Mack’s response is excellent, but another answer is also worth considering. James Buchanan maintains that if one takes adequate account of the subjectivity of costs and benefits, a cost or benefit exists only relative to a single person. Your cost or benefit may be a cost or benefit to me, but only if I view it as one. I do not say that this view is correct, but it is at least worth considering. (Amartya Sen, like Buchanan a Nobel laureate in economics, thought there was a great deal to be said in favor of Buchanan’s view) If it is correct, benefits and costs cannot be added up across persons.

After a careful discussion of Nozick’s condemnation of using others as means, Mack says, “Nozick is concerned that his unqualified condemnation of using others as means will support anti-libertarian prohibitions, , for example, taking pleasure in another person’s appearance or trading with another person to one’s advantage. He then rules out such implications by declaring that, for the purposes of political philosophy, we need only be concerned ‘with certain ways that persons may not use others: primarily, physically aggressing against them. [quoting Nozick, Anarchy, State, and Utopia]However, this restriction is ad hoc because no reason is given for why political philosophy should only be concerned with this subset of usings.” (p.49, emphasis in original)

I do not think this objection altogether fair to Nozick, though it would be no doubt desirable to show how this view of political philosophy can be deduced from moral theory, as Nozick acknowledges. Confining political philosophy to the topic of when force is permissible (or obligatory) is not idiosyncratic to Nozick but a commonly used approach, especially among libertarians. He might respond to Mack, applying a strategy he often used on critics, ---much to their frustration, I might add---- that the problem of why political philosophy is thus confined is no more a problem for him than for anyone else. As such, it should not be taken as a decisive criticism of him.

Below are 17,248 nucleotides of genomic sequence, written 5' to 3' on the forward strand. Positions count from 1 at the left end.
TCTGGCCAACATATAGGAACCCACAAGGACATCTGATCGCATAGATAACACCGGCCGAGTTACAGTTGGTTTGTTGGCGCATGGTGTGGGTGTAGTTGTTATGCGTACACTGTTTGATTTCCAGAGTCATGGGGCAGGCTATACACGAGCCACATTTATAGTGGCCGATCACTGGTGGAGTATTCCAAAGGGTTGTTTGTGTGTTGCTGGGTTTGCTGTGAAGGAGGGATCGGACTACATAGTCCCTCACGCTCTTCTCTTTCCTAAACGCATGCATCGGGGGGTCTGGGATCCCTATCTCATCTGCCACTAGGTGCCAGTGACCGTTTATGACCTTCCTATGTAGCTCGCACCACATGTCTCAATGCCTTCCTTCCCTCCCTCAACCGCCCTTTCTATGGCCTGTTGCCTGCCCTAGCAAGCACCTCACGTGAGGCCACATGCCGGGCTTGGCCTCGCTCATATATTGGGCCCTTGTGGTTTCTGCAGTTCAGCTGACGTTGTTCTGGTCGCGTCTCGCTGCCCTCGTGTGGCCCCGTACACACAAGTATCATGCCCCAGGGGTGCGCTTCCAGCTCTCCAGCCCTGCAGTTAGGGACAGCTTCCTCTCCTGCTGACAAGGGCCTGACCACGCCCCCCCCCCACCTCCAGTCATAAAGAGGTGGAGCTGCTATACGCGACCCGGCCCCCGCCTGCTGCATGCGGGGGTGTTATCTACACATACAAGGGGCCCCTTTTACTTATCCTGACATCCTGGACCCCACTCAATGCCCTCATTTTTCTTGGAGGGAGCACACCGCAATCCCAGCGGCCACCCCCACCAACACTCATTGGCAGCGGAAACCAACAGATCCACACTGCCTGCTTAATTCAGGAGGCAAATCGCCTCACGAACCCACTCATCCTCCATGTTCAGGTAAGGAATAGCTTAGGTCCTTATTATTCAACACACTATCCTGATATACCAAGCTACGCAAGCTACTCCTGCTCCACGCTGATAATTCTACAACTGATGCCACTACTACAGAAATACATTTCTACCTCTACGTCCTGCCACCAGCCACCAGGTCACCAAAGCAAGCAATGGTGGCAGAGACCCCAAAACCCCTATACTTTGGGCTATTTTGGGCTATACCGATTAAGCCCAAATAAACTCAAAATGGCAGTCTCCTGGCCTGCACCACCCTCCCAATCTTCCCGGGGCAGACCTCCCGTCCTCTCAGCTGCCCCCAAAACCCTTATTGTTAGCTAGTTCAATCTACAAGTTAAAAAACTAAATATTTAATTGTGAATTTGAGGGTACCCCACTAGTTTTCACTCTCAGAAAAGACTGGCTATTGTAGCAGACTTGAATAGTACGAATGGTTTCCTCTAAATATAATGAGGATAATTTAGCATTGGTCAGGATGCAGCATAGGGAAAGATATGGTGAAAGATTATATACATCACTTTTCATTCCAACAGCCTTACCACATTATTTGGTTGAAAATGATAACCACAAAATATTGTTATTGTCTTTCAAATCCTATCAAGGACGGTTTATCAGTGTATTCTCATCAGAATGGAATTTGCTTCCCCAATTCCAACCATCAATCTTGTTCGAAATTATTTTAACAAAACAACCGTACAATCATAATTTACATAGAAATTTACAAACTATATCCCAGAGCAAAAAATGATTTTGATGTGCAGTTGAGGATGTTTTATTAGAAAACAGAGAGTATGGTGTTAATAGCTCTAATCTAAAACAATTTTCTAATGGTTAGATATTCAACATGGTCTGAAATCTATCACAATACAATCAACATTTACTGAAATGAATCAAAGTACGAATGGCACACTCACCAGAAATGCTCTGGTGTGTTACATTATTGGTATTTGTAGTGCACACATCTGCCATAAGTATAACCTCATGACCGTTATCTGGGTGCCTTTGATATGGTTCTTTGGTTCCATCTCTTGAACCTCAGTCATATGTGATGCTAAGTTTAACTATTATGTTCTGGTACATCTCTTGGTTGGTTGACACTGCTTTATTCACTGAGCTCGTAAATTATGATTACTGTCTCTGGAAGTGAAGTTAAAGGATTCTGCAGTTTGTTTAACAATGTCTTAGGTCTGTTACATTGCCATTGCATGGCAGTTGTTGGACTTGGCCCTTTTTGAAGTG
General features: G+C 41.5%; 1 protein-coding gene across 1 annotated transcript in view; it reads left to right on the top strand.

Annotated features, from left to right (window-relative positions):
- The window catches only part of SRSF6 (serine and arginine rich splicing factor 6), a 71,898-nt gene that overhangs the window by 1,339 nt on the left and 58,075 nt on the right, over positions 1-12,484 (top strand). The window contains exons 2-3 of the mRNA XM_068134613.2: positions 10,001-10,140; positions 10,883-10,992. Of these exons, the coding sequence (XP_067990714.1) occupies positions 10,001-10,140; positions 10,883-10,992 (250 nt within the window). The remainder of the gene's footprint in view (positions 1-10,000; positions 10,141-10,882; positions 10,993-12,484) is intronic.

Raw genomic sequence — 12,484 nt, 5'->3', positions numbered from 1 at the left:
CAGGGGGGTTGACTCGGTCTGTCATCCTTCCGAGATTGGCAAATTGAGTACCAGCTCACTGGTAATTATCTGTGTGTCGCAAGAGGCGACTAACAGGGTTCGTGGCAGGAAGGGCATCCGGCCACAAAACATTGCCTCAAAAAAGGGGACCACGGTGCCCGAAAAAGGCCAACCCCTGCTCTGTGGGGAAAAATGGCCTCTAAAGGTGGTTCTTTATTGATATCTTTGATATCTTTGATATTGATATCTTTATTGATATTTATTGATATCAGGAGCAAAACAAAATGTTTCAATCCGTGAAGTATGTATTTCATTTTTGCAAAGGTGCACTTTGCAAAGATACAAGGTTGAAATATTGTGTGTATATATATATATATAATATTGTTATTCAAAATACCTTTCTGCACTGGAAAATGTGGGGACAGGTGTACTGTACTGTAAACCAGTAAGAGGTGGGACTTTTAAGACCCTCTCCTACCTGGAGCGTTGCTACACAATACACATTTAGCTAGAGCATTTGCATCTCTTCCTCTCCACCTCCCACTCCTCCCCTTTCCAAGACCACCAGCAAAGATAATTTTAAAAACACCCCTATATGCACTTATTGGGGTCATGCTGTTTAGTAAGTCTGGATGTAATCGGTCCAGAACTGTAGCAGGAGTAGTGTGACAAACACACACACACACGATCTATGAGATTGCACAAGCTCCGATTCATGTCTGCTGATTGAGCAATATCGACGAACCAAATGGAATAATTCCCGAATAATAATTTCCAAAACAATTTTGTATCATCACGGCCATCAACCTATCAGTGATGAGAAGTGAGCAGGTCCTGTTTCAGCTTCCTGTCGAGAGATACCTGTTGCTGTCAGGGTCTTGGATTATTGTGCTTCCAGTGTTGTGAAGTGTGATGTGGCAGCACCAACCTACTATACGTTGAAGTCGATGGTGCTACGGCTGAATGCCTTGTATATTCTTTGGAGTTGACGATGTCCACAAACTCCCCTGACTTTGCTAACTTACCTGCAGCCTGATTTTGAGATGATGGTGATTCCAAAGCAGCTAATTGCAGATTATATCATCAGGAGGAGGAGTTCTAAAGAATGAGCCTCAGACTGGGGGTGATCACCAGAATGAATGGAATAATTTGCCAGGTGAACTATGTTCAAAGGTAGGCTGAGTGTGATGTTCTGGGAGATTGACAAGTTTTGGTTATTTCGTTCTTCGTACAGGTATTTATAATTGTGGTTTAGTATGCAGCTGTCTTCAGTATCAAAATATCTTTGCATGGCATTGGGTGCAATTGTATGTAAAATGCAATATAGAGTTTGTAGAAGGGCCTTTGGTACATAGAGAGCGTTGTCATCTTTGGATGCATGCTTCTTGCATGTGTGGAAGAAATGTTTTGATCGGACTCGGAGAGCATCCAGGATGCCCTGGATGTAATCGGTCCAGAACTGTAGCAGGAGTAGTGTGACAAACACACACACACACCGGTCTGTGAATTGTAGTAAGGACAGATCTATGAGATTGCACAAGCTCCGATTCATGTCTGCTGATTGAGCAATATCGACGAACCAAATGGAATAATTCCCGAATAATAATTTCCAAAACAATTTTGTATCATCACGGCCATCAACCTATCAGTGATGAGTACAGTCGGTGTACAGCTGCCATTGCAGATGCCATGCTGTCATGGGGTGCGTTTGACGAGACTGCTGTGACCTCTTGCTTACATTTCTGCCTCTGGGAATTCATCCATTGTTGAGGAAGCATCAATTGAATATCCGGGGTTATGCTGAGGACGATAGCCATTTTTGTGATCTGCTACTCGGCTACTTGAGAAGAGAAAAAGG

Mack makes an excellent criticism of Nozick’s argument that if one starts with a network of competing protective agencies, as free market anarchists like Rothbard wish, “one of the protective agencies or the cooperative network as a whole seems to attain a natural ( non-coerced) monopoly in the provision of protective services.” (p.117), Nozick contends that if an agency or group of agencies attracts more clients than its rival agencies, there will be a cascade of new clients to it, because people will find it less costly to settle disputes if they are in the same agency. This will enable the largest agency to become a de facto monopoly. Mack is skeptical: “The fact that it may be less complicated and costly to resolve automobile collision claims when both parties are customers of the same insurance company has not led to one company having a virtual monopoly within the automobile insurance business. In addition, Nozick’s argument seems to overestimate the homogeneity of the services that competing protective agencies would offer.” (p.117)